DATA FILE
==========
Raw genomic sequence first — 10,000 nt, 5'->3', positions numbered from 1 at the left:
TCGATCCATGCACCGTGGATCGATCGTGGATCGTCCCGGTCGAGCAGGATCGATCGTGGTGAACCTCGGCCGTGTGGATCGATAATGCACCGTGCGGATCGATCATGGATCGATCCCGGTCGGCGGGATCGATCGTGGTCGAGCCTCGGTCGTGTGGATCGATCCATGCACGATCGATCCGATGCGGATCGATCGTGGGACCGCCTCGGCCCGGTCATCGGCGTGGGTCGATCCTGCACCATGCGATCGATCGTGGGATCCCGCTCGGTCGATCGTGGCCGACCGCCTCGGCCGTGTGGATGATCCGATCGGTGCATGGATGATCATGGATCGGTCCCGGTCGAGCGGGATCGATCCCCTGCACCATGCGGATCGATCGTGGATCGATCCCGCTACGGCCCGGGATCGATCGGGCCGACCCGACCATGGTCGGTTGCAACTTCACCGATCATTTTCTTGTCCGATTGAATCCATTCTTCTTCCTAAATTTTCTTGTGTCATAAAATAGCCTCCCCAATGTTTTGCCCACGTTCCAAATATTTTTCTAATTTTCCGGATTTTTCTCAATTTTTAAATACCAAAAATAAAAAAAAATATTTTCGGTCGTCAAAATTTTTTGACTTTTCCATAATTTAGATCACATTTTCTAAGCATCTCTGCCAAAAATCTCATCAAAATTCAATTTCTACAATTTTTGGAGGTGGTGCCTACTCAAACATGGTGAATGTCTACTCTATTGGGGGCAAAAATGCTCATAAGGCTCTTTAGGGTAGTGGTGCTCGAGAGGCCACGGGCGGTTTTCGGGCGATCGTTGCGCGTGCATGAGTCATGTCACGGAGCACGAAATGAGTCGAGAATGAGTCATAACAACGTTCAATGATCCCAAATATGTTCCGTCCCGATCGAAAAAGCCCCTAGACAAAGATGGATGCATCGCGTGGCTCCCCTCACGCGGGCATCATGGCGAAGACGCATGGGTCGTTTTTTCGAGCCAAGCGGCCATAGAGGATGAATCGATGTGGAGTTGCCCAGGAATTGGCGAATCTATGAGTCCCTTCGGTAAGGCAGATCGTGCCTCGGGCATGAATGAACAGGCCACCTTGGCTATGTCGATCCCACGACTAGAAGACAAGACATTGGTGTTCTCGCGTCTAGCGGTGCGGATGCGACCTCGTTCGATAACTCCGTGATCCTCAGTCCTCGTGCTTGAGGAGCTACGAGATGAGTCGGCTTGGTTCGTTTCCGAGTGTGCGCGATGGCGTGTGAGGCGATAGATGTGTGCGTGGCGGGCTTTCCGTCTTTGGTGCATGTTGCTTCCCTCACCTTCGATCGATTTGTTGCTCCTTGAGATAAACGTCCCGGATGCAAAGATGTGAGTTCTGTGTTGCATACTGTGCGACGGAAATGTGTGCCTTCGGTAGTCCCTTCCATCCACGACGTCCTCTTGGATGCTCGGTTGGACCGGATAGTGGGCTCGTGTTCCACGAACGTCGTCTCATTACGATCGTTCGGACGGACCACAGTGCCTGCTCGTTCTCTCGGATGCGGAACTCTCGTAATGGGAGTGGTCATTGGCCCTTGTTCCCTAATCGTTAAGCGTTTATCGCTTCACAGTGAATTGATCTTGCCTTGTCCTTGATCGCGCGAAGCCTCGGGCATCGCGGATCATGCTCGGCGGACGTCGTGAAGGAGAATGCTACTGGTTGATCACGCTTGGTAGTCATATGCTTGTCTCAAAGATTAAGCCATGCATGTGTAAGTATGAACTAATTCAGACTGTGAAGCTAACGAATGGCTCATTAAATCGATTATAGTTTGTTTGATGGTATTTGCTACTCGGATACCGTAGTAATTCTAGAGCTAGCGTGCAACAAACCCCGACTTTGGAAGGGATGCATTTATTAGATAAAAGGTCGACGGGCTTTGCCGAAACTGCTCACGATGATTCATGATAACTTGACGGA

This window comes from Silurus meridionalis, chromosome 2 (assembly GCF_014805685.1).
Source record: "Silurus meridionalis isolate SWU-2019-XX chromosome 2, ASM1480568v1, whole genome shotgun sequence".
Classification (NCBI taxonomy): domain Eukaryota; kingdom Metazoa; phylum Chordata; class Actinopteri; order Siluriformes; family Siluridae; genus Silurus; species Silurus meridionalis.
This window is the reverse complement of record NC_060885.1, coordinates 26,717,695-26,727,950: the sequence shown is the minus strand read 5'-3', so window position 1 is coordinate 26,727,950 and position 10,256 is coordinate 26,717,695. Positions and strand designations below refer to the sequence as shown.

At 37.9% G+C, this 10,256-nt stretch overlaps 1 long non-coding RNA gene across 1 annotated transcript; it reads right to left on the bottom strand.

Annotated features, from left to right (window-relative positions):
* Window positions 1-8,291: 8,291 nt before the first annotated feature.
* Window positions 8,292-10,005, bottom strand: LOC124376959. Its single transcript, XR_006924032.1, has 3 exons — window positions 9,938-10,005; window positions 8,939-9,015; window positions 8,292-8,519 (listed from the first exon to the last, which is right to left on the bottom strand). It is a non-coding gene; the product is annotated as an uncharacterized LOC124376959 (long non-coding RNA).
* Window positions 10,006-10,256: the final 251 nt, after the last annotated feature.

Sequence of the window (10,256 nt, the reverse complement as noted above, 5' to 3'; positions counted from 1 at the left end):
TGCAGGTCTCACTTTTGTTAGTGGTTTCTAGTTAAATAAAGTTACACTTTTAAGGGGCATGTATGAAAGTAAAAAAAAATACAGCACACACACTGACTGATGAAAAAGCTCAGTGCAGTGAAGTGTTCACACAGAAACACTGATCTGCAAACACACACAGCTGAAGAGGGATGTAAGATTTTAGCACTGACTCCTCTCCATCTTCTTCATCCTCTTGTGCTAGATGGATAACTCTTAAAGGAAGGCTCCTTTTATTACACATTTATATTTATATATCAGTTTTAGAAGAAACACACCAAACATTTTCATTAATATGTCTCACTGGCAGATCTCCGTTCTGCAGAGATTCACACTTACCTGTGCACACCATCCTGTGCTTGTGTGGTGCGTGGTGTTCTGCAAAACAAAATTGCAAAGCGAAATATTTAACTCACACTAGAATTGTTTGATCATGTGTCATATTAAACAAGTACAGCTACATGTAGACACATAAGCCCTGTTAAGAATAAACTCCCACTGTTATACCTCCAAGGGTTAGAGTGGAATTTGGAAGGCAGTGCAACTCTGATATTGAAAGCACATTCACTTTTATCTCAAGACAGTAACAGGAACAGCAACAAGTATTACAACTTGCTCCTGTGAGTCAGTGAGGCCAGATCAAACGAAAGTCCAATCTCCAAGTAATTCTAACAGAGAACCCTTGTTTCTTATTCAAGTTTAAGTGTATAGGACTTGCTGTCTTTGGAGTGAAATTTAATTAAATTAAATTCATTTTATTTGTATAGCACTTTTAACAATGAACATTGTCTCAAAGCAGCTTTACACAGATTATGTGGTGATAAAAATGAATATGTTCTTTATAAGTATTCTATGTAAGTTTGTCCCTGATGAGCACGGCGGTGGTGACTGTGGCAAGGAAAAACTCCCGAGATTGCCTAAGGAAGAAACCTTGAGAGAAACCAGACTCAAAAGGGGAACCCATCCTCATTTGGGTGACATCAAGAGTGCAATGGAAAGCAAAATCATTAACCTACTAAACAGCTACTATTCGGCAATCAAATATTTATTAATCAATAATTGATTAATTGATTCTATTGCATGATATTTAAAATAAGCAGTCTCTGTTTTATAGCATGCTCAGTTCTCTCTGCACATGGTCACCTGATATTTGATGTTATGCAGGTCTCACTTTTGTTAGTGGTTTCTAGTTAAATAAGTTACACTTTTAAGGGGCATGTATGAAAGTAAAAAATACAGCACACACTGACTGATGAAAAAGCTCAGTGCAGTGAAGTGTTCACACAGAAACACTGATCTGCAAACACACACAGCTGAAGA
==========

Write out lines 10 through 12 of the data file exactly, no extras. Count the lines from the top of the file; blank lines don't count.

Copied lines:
* Window positions 8,292-10,005, bottom strand: LOC124376959. Its single transcript, XR_006924032.1, has 3 exons — window positions 9,938-10,005; window positions 8,939-9,015; window positions 8,292-8,519 (listed from the first exon to the last, which is right to left on the bottom strand). It is a non-coding gene; the product is annotated as an uncharacterized LOC124376959 (long non-coding RNA).
* Window positions 10,006-10,256: the final 251 nt, after the last annotated feature.

Sequence of the window (10,256 nt, the reverse complement as noted above, 5' to 3'; positions counted from 1 at the left end):